# Relation between kernel and range

$$X$$ is a Banach space, $$X^*$$ is dual space of $$X$$, $$T:X\to X$$ is a linear compact operator,$$\lambda \neq 0$$, Let $$S = \lambda I-T$$, Then $$ran(S^*) = (ker(S))^\perp$$

From the definition $$ran(S^*) = \{x^* \in X^* : \exists y^* \in X^* \Rightarrow S^*(y^*) = x^*\}$$

\begin{align} (ker(S))^\perp&= \{x^* \in X^* : x^*(x) = 0 \quad \forall x \in ker(S)\} \\ &=\{x^* \in X^* : x^*(x) = 0 \quad \forall x \Rightarrow S(x)=0 \} \end{align}

$$\mathbf Define:$$ $$X$$ is a space, $$S \subset X$$ $$Def:S^\perp=\{x^* \in X^* : x^*(x) = 0 \quad \forall x \in S\}$$

I know that $$ran(S)$$ is closed,But I couldn't find their relationship

Thanks

The following is complement of proof in the Answer

$$(ker(S))^\perp \subset ran(S^*)$$

lemma:$$X$$ is a Banach space, $$S \in \mathscr B(X)$$,If $$ran(S)$$ is closed ,then exists a constant $$K$$ such that for any $$y \in ran(S)$$,there is a point $$x\in X$$ with $$S(x)=y$$ and $$\Vert x \Vert \le K \Vert y \Vert$$

Proof of lemma :By open-mapping theorem $$S$$ maps the unit ball $$B_1$$ of $$X$$ onto a set containing a ball in $$ran(S)$$ with center $$0$$, i.e. $$SB_1 \supset \{y: y\in ran(S),\Vert y\Vert \lt \delta \}$$ Now let $$0 \neq y \in ran(S)$$.then $$\frac{ \delta y}{2\Vert y\Vert}$$ is in $$SB_1$$,i.e.$$S(z)=\frac{ \delta y}{2\Vert y\Vert}$$ for some $$z,\Vert z\Vert \lt 1$$.Let $$x=\frac{ 2\Vert y\Vert z}{\delta}$$.then $$S(x)=y$$ and $$\Vert x\Vert \lt (\frac{2}{\delta})\Vert y\Vert$$,completed.

Let $$x^* \in (ker(S))^\perp.$$ Define a linear functional $$g$$ on $$ran(S)$$ by $$g(S(x))=x^*(x)$$.g is well defined.by lemma, there exists a constent $$K$$ such that for any $$y \in ran(S)$$,there is a point $$x\in X$$ with $$S(x)=y$$ and $$\Vert x\Vert \le K \Vert y\Vert$$.Hence $$\vert g(y) \vert = \vert x^*(x) \vert \le K \Vert y\Vert \Vert x^*\Vert$$ Thus $$g$$ is a bounded linear functional on $$ran(S)$$.By Hahn-Banach theorem we can extend $$g$$ into a continuous linear functional $$y^* \in X^*$$.Since,for any $$x \in X$$, $$S^*(y^*)(x)=y^*(S(x))=g(S(x))=x^*(x)$$ we have $$S^*(y^*)=x^*$$.Thus $$x^* \in ran(S^*)$$

• What is your definition of perpendicular of a space? Commented Jul 6, 2019 at 9:46
• Thanks,I added definition in quesition.
– John
Commented Jul 6, 2019 at 10:17
• I suspect that this requires Banach's closed range theorem from which you can conclude that range of $S^{*}$ is also closed. Commented Jul 6, 2019 at 11:41

If $$X$$ is an Hilbert space you can prove that relation in this way:

$$S^*$$ is the adjoint operator of $$S$$ and so if $$y\in ran(S^*)$$ then there exists $$x\in X$$ such that

$$S^*(x)=y$$

And so you have that for each $$z\in X$$

$$\langle x, S(z) \rangle= \langle y,z \rangle$$

So you have that for each $$z\in ker(S)$$ then

$$\langle y,z \rangle=\langle x, S(z) \rangle =\langle x,0 \rangle =0$$

So $$y\in (ker(S))^\perp$$ and you have that

$$ran(S^*)\subseteq (ker(S))^\perp$$

If you want prove the inverse inclusion you can observe that the perpendicular operation invert the inclusion so you can prove that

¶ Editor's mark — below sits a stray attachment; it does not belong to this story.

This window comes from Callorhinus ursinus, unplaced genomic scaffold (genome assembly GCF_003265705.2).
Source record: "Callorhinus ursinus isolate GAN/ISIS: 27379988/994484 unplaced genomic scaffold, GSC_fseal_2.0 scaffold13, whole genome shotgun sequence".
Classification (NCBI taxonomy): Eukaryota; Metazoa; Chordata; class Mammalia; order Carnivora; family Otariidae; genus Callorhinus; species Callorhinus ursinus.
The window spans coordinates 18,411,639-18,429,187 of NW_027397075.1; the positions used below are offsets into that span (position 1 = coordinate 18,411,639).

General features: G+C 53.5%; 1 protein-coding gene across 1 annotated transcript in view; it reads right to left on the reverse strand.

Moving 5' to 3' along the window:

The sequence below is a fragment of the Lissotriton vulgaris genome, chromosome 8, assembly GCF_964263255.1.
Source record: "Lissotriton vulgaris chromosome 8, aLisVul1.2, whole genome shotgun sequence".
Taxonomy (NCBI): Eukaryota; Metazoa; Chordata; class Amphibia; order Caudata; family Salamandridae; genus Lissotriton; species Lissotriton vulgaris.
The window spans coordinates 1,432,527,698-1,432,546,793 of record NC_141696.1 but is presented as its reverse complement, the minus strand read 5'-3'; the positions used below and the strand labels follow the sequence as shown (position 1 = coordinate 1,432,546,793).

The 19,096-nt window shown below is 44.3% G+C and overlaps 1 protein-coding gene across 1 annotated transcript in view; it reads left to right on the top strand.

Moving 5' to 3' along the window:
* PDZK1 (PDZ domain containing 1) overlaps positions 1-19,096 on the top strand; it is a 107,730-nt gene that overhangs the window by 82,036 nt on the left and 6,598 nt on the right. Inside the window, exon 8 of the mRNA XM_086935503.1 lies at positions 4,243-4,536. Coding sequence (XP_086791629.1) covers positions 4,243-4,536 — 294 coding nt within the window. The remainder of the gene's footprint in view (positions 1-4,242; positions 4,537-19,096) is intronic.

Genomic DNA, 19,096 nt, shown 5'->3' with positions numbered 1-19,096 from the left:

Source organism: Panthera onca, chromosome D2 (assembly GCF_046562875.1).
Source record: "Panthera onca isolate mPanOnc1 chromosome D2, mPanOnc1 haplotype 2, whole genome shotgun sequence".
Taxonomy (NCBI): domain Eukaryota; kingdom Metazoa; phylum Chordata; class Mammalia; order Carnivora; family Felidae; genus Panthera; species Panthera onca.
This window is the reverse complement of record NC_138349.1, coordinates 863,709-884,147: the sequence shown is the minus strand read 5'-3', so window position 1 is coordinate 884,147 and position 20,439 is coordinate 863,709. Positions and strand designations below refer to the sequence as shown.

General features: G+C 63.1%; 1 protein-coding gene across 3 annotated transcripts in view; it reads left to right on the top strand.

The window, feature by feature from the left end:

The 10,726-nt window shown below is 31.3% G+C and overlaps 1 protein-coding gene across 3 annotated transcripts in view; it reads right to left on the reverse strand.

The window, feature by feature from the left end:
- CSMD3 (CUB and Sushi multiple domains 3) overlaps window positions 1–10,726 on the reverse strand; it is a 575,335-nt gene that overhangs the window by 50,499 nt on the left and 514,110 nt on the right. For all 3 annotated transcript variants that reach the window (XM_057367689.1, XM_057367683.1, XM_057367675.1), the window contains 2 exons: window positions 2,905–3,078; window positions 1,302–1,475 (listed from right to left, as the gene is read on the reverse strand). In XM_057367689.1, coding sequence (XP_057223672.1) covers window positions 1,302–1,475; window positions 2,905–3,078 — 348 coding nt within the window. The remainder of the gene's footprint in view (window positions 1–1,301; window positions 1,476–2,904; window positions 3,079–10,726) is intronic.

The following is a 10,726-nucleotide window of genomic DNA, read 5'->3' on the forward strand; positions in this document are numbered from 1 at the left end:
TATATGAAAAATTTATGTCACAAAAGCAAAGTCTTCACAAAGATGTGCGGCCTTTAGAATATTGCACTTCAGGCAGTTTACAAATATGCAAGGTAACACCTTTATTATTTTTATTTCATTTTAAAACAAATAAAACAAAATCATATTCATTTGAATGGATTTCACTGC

$$ran(S^*)^\perp \subseteq ker(S)$$

Because in this case if you apply $$\perp$$ you have that

$$ker(S)^\perp \subseteq (ran(S^*)^\perp)^\perp=ran(S^*)$$

Let $$x\in ran(S^*)^\perp$$, we want prove that $$S(x)=0$$. We have that for each y\in X\$

$$\langle y,S(x)\rangle =\langle S^*(y), x\rangle =0$$

because $$S^*(y)\in ran(S^*)$$.

So you have that

$$\langle y,S(x) \rangle=0$$ for each $$y\in X$$ and in particular for $$y=S(x)$$ you have that

$$||S(x)||^2=\langle S(x),S(x) \rangle =0$$

Then $$S(x)=0$$ and so $$x\in ker(S)$$

In the case in which $$X$$ is only a Banach space you have that

$$S^*: X^*\to X^*$$ is the adjoint operator in this sense:

for each $$\phi\in X^*$$ and $$x\in X$$ then

$$S^*(\phi)(x):=\phi(S(x))$$

So if you consider a point $$\phi\in ran(S^*)$$ then there exist $$\psi\in X^*$$ such that $$S^*(\psi)=\phi$$. In this case for each $$x\in ker(S)$$ you have that

$$\phi(x)=S^*(\psi)(x)=\psi(S(x))=\psi(0)=0$$

So $$\phi\in (ker(S))^\perp$$ that means that

$$ran(S^*)\subseteq (ker(S))^\perp$$

Now we must consider $$\phi\in (ker (S))^\perp$$ so for each $$x\in ker(S)$$ you have that $$\phi(x)=0$$ so it is possible to define

$$\phi^\sim :X/ker(S)\to \mathbb{R}$$ in the natural way.

Let $$\pi : X\to X/ker(S)$$ the projection map; we want define a new map $$S^\sim: X\to X/ker(S)$$ such that $$S^\sim \circ S=\pi$$.

Infact in this way you have that $$\psi:=\phi^\sim\circ S^\sim$$ is such that

$$S^*(\psi)=\phi$$

because $$S^*(\psi)=\psi\circ S=\phi^\sim\circ (S^\sim\circ S)=\phi^\sim\circ \pi=\phi$$

How it is possible define the map $$S^\sim$$?

If $$S$$ is a surjective map is simple because for each $$x\in X$$ let $$y\in S^{-1}(x)$$ and define the map

$$S^\sim(x):=y+ker(S)$$

The map is well defined because if $$y,z\in S^{-1}(x)$$ then $$S(y)=x=S(z)$$ so $$y-z\in ker(S)$$ then $$y+ker(S)=z+ker(S)$$.

The map is linear because for each $$x,y\in X$$ and $$z\in S^{-1}(x), t\in S^{-1}(y)$$ then

$$S(z+t)=S(z)+S(t)=x+y$$ so $$S^\sim(x+y)=(z+t)+ker(S)=S^\sim(x)+S^\sim(y)$$

In the same way you can prove that

$$S^\sim(\rho x)=\rho S^\sim(x)$$

So you have that $$S^*(\psi)=\phi$$ and so $$\phi\in ran(S^*)$$

• Your proof is in Hilbert space setting but the question is about Banach spaces. Commented Jul 6, 2019 at 11:38
• Now I proved for Banach space when S is a surjective map Commented Jul 6, 2019 at 11:59
• The third row,S^* is map from X^* to X^*, x belongs to X,S^*(x) means what ?
– John
Commented Jul 6, 2019 at 15:34
• @宋智鹏 it is in the case in which H is an Hilbert space where X^*=X up to isomorphism and you can solve the problem in that way Commented Jul 6, 2019 at 15:35
• I added the complement of your proof in the question.
– John
Commented Jul 6, 2019 at 17:57